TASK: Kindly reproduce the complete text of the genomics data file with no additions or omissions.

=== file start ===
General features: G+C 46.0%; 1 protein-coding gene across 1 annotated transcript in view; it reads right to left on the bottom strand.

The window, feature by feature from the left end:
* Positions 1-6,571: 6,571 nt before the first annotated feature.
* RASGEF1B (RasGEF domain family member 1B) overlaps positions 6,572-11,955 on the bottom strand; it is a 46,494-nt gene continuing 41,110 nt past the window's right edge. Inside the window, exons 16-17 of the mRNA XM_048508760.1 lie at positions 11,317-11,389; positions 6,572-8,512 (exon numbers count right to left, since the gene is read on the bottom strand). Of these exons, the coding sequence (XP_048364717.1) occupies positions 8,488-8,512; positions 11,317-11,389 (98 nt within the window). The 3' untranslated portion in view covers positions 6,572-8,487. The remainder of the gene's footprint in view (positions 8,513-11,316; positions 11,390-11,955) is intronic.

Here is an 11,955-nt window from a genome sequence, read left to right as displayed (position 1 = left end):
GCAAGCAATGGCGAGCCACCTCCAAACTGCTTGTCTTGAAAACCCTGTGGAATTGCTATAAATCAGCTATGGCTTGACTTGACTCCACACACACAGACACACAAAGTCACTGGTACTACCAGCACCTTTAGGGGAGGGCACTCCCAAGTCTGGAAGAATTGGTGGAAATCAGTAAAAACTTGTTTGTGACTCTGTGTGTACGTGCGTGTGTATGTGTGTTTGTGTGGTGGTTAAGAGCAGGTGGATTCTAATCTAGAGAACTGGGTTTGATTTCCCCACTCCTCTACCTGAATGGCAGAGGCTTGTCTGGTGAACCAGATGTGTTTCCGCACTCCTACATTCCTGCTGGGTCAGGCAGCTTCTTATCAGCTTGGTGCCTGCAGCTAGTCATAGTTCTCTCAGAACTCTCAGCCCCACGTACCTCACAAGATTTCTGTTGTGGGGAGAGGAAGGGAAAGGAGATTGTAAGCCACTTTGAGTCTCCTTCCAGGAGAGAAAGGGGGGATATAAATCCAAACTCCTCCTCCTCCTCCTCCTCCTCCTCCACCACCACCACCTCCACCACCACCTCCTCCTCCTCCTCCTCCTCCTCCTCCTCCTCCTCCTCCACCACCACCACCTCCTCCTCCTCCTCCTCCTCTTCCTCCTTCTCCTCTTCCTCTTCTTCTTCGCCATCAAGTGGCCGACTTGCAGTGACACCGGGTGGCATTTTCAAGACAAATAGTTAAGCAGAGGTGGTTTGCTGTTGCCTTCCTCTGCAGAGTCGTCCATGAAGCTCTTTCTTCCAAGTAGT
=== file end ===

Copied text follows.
General features: G+C 46.0%; 1 protein-coding gene across 1 annotated transcript in view; it reads right to left on the bottom strand.

The window, feature by feature from the left end:
* Positions 1-6,571: 6,571 nt before the first annotated feature.
* RASGEF1B (RasGEF domain family member 1B) overlaps positions 6,572-11,955 on the bottom strand; it is a 46,494-nt gene continuing 41,110 nt past the window's right edge. Inside the window, exons 16-17 of the mRNA XM_048508760.1 lie at positions 11,317-11,389; positions 6,572-8,512 (exon numbers count right to left, since the gene is read on the bottom strand). Of these exons, the coding sequence (XP_048364717.1) occupies positions 8,488-8,512; positions 11,317-11,389 (98 nt within the window). The 3' untranslated portion in view covers positions 6,572-8,487. The remainder of the gene's footprint in view (positions 8,513-11,316; positions 11,390-11,955) is intronic.

Here is an 11,955-nt window from a genome sequence, read left to right as displayed (position 1 = left end):
GCAAGCAATGGCGAGCCACCTCCAAACTGCTTGTCTTGAAAACCCTGTGGAATTGCTATAAATCAGCTATGGCTTGACTTGACTCCACACACACAGACACACAAAGTCACTGGTACTACCAGCACCTTTAGGGGAGGGCACTCCCAAGTCTGGAAGAATTGGTGGAAATCAGTAAAAACTTGTTTGTGACTCTGTGTGTACGTGCGTGTGTATGTGTGTTTGTGTGGTGGTTAAGAGCAGGTGGATTCTAATCTAGAGAACTGGGTTTGATTTCCCCACTCCTCTACCTGAATGGCAGAGGCTTGTCTGGTGAACCAGATGTGTTTCCGCACTCCTACATTCCTGCTGGGTCAGGCAGCTTCTTATCAGCTTGGTGCCTGCAGCTAGTCATAGTTCTCTCAGAACTCTCAGCCCCACGTACCTCACAAGATTTCTGTTGTGGGGAGAGGAAGGGAAAGGAGATTGTAAGCCACTTTGAGTCTCCTTCCAGGAGAGAAAGGGGGGATATAAATCCAAACTCCTCCTCCTCCTCCTCCTCCTCCTCCACCACCACCACCTCCACCACCACCTCCTCCTCCTCCTCCTCCTCCTCCTCCTCCTCCTCCTCCACCACCACCACCTCCTCCTCCTCCTCCTCCTCTTCCTCCTTCTCCTCTTCCTCTTCTTCTTCGCCATCAAGTGGCCGACTTGCAGTGACACCGGGTGGCATTTTCAAGACAAATAGTTAAGCAGAGGTGGTTTGCTGTTGCCTTCCTCTGCAGAGTCGTCCATGAAGCTCTTTCTTCCAAGTAGT